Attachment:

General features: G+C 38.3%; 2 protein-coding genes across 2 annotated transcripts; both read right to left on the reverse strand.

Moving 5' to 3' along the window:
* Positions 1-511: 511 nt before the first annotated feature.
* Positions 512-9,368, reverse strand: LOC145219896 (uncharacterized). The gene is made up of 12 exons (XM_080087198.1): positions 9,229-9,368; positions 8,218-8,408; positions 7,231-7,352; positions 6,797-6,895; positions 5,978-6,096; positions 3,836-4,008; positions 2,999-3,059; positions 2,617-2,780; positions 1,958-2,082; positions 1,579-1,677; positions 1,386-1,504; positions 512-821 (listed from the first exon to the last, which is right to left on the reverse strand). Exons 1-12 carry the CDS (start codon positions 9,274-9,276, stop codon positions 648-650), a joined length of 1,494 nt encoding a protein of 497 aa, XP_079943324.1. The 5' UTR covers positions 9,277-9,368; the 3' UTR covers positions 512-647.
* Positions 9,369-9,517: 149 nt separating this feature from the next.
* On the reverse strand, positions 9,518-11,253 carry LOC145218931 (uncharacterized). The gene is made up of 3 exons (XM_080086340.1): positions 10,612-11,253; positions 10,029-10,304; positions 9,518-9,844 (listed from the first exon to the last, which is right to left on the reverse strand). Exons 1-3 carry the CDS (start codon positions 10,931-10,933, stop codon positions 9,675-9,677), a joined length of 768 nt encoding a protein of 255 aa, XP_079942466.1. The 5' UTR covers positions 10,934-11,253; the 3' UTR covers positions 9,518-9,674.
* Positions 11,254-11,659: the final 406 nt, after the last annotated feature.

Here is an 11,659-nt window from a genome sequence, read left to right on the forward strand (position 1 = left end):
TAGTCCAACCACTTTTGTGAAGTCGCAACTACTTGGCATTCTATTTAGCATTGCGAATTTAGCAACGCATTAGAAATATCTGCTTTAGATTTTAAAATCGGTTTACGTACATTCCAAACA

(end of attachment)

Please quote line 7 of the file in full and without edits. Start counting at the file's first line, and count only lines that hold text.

* Positions 11,254-11,659: the final 406 nt, after the last annotated feature.